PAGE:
The National Institutes of Health (NIH) has awarded Northwestern University a $1.9 million grant to purchase a 300 kV (kilovolt) cryoelectron microscope. The JEOL 3200FS field-emission electron microscope will be one of less than a dozen of its kind in the United States. more...
Leadership Transitions
Two Investigators Bolster Vanderbilt-Ingram Research Team
Vanderbilt-Ingram Cancer Center
William Pao, M.D., Ph.D., has accepted a new post as associate professor of Medicine in the Division of Hematology/Oncology at Vanderbilt-Ingram Cancer Center, with secondary appointments in the Departments of Cancer Biology and Pathology. He also has been named assistant director of Personalized Cancer Medicine and an Ingram Associate Professor of Cancer Research. William Tansey, Ph.D., joins VICC as professor of Cell and Developmental Biology and co-leader of the Genome Maintenance Program. more...
Breast Cancer Specialist Joins Vanderbilt-Ingram Cancer Center
Vanderbilt-Ingram Cancer Center
Vandana Gupta Abramson, M.D., has joined Vanderbilt-Ingram Cancer Center as an assistant professor of Medicine. Abramson will be opening a practice for breast cancer patients in addition to her research in clinical and translational studies of novel agents in the treatment of breast cancer. Abramson comes to Vanderbilt-Ingram from the University of Pennsylvania, where she was an instructor in Hematology/Oncology. more...
Roswell Park Appoints Chair of Surgery
Roswell Park Cancer Institute
William G. Cance, MD, has been appointed Chair of the Department of Surgical Oncology and Surgeon-In-Chief at Roswell Park Cancer Institute (RPCI). “We welcome Dr. Cance, a nationally respected oncologist whose leadership and vision will further strengthen the clinical, research and teaching capabilities of Roswell Park. These strengths will expand our multidisciplinary programs in each of these areas which are so critical to Roswell Park’s mission,” said Donald L. Trump, MD, President & CEO, RPCI. At RPCI, Dr. Cance will lead the Department of Surgical Oncology and provide administrative oversight for the operating room and surgical services. He also will serve as RPCI’s principal investigator of a training grant in surgical oncology. more...
Ohio State Cancer Researchers Selected For New Posts
The Ohio State University Comprehensive Cancer Center
Dr. Clara D. Bloomfield has accepted an invitation to serve as the American Society of Clinical Oncology representative on the Scientific Committee for the 2009 and 2010 Annual Meetings on Molecular Markers in Cancer. Patrick Green, director of the Center for Retrovirus Research and co-leader of the Viral Oncology Program at The Ohio State University Comprehensive Cancer Center, has been elected as a fellow in the American Academy of Microbiology, the honorific leadership group within the American Society for Microbiology (ASM). Electra Paskett, associate director of Population Sciences at The Ohio State University Comprehensive Cancer Center – James Cancer Hospital and Solove Research Institute, has been elected chair of the American Public Health Association’s newly formed Cancer Forum. more...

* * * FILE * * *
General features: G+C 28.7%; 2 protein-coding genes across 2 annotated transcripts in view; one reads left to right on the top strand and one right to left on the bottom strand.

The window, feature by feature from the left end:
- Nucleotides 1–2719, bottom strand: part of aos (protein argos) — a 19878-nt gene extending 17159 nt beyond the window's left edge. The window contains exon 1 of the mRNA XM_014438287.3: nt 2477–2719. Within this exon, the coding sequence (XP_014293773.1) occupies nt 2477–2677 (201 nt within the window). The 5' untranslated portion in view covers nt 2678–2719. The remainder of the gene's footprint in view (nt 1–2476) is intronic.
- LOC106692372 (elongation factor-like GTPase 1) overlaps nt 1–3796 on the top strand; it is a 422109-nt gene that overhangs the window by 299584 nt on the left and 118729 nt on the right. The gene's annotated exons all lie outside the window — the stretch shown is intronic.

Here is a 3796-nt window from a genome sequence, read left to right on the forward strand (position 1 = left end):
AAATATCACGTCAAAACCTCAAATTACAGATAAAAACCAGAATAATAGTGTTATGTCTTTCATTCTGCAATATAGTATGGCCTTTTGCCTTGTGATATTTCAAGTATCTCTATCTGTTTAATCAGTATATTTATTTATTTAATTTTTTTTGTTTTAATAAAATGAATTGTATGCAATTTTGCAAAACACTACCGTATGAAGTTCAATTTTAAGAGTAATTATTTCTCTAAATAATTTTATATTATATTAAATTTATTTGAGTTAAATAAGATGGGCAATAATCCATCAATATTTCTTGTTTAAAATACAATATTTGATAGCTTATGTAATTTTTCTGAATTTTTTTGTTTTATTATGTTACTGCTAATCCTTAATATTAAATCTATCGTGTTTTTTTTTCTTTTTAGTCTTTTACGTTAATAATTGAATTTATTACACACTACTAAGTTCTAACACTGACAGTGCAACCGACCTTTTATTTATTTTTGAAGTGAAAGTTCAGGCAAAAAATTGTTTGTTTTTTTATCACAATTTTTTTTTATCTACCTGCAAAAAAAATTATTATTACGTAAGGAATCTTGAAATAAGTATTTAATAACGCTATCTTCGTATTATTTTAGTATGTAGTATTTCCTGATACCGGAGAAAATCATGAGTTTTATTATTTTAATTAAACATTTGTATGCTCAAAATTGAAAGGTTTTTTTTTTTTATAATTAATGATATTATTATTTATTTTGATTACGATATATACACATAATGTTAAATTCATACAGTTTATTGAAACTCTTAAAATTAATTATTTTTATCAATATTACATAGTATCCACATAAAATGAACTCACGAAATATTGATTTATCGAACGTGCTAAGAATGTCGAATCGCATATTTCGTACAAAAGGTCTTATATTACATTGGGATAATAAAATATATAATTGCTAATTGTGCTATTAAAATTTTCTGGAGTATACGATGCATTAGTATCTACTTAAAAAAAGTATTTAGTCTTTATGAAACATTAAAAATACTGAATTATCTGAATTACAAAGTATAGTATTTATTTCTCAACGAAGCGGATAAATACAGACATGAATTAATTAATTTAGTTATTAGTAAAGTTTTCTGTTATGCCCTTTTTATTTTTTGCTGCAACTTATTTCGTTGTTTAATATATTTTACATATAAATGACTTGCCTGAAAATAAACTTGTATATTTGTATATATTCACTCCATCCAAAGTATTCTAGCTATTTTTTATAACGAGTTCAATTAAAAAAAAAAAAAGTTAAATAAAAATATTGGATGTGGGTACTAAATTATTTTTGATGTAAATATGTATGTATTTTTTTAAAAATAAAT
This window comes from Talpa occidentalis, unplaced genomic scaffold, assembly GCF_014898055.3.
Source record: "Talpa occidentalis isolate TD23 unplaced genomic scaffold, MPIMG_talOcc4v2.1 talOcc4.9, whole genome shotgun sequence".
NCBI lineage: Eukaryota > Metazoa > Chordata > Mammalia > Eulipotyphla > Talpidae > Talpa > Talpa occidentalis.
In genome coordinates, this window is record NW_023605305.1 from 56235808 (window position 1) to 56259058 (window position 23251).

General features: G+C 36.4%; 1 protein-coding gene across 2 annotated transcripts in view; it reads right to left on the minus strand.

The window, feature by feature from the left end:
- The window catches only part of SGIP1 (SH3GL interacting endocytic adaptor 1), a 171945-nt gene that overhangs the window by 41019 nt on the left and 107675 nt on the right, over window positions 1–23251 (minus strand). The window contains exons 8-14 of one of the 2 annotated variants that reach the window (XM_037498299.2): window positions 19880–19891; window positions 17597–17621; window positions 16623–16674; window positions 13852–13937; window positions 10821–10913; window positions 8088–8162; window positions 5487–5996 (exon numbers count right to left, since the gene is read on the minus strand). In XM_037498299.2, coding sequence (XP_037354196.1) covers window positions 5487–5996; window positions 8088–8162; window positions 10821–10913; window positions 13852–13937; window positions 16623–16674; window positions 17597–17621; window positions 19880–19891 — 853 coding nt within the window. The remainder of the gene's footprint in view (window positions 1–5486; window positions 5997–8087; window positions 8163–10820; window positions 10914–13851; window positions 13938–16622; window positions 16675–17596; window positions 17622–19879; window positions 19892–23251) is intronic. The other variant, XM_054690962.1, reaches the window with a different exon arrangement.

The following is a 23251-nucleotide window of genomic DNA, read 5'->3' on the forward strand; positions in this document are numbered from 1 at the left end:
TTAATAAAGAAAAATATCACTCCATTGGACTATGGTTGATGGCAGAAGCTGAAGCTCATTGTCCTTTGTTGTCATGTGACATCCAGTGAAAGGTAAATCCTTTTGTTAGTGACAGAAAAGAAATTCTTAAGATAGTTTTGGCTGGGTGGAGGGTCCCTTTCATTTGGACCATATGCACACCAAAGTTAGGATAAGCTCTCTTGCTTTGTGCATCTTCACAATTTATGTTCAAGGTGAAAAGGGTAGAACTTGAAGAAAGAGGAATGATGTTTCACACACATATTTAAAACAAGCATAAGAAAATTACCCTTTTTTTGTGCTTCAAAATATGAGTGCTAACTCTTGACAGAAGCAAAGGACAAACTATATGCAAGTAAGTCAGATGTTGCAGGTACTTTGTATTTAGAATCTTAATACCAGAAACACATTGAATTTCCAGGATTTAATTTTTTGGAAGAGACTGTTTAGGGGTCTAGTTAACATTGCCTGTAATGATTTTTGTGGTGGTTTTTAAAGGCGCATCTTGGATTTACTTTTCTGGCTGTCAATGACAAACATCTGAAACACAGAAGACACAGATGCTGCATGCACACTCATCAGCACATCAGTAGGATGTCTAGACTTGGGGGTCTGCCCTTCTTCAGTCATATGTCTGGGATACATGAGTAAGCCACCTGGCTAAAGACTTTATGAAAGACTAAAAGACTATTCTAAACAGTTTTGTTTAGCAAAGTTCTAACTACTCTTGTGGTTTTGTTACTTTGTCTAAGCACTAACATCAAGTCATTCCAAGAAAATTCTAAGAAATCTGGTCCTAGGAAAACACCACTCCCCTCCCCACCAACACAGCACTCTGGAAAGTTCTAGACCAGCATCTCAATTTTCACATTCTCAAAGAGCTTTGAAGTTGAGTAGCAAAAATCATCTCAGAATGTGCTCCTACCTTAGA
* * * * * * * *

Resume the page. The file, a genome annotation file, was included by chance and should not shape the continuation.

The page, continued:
Karmanos Announces Staff Promotions
The Barbara Ann Karmanos Cancer Center
The Barbara Ann Karmanos Cancer Center announced that Antoinette Wozniak, M.D., has been named Associate Center Director for Education. This newly created position will provide oversight to the Graduate Medical Education Program for residents and fellows, as well as provide oversight to the various medical and graduate student educational programs at Karmanos and Wayne State University School of Medicine. This ensures that the clinical and scientific activities of the Karmanos Cancer Center are enhanced by ongoing medical education opportunities. Dr. Wozniak has extensive experience in educational programming, having served as the leader of Karmanos’ Medical Oncology Fellowship Program for many years. She is also the current president of Karmanos’ Medical Staff and a professor at Wayne State University School of Medicine. Due to her new position, Dr. Wozniak will step down as leader of the Thoracic Multidisciplinary Team. Replacing Dr. Wozniak as the Thoracic team leader is Shirish Gadgeel, M.D. more...
Torres Joins Emory Radiation Oncology
Emory Winship Cancer Institute
Mylin Torres, MD, has joined the Emory University School of Medicine Department of Radiation Oncology as assistant professor specializing in the treatment of breast cancer. “Dr. Torres brings a patient-centered approach to care as well as excellent experience as a collaborative investigator to our department,” says Walter Curran, MD, chairman of Radiation Oncology and medical director of the Emory Winship Cancer Institute. “We are delighted to have recruited a physician of her caliber to Emory.” more...
U of M College of Veterinary Medicine, Masonic Cancer Center Introduce Collaborative Cancer Program
U of M and Masonic Cancer Institute
The University of Minnesota College of Veterinary Medicine, in conjunction with the University’s Masonic Cancer Center, is has established a new Animal Cancer Care and Research (ACCR) program. This collaboration is unique in the United States because it incorporates the ACCR program into the Masonic Cancer Center, one of only 41 National Cancer Institute-designated Comprehensive Cancer Centers in the United States. more...
GUMC Young Scientist Selected Postdoc Fellow at National Space Biomedical Research Institute